SwimSwam’s Top 100 For 2023: Men’s #75-51

After the action-packed year that was 2022, we’re gearing up for another exciting year over here at SwimSwam, and part of that is releasing our third annual Top 100 list—check out last year’s rankings here.

We’ve taken a more statistically-driven approach this year, while also taking into account things such as potential, World Championship medal opportunities, injuries, and versatility. Long course is weighted significantly more than short course, though performance potential in both formats is taken into account.

We’ll be breaking down the top 100 into multiple installments, so keep an eye out as they’re released.

These lists are, by nature, subjective. If you disagree, leave your thoughts/ranks in the comments.

Men’s Rankings:

  • #100 – #76
  • #75 – #51
  • #50 – #41
  • #40 – #31
  • #30 – #21
  • #20 – #11
  • #10 – #1

#75: Nandor Nemeth, Hungary – Nemeth dropped three sub-48 swims in the 100 free at the World Championships, including a Hungarian Record (at the time) of 47.69 to win a swim-off to make the final, and he also showed he’s got some ability in the 200 free with a 1:45.7 relay split. He then finished fifth in the 100 free at the European Championships while adding a fourth 47-second swim leading off Hungary’s 400 free relay that went on to win silver. At 23, Nemeth is now finding a level of consistency that, combined with his talent, makes him a medal threat in the 100 free.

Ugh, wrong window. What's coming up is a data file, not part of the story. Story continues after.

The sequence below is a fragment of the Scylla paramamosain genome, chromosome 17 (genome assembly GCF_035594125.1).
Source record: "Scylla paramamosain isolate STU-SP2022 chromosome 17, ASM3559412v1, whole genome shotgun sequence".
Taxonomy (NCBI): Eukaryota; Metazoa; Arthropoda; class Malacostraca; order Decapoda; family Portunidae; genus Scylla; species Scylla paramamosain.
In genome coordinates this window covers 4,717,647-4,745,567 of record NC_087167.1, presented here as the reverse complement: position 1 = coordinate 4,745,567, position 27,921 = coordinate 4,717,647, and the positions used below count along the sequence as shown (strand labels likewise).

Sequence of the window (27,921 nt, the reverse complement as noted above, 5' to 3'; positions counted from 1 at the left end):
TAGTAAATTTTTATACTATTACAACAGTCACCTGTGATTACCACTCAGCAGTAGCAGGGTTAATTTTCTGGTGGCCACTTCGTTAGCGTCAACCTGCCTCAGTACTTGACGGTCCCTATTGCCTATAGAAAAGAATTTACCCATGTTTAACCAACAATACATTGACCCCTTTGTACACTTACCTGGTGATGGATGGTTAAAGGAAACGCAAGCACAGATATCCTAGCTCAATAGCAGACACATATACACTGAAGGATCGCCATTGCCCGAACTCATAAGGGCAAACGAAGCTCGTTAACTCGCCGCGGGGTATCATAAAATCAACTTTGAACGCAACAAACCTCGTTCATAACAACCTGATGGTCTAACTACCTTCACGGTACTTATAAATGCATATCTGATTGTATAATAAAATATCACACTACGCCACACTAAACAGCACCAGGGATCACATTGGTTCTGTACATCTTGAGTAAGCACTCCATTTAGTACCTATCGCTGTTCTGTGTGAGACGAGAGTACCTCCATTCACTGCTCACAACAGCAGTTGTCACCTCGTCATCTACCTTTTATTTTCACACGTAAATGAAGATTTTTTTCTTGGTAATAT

#74: Fernando Scheffer, Brazil – After his breakthrough bronze medal victory in the 200 free at the Tokyo Olympic Games, Scheffer missed the final at the World Championships, placing ninth in a time of 1:46.11. The Brazilian did rebound with a strong 1:45.52 lead-off on the 800 free relay, ranking him 10th in the world for the year, and at 24, it’s easy to see him returning to the 1:44.6 form he had in 2021.

#73: Mewen Tomac, France – Tomac has been a name on the rise in the men’s backstroking scene ever since he broke 53 seconds in the 100 at the 2021 European Championships, clocking 52.86 before ultimately placing fifth in 53-flat (while it took 52.88 to win gold). The 21-year-old Frenchman narrowly missed a spot in the final at the World Championships last year, placing ninth in the 100 back, but 2022 was the year in which he came into his own in the 200 back, taking fifth at Worlds in a personal best time of 1:56.35. Tomac also performed well at SC Worlds, going sub-23 in the 50 back, sub-50 in the 100, and sub-1:50 in the 200.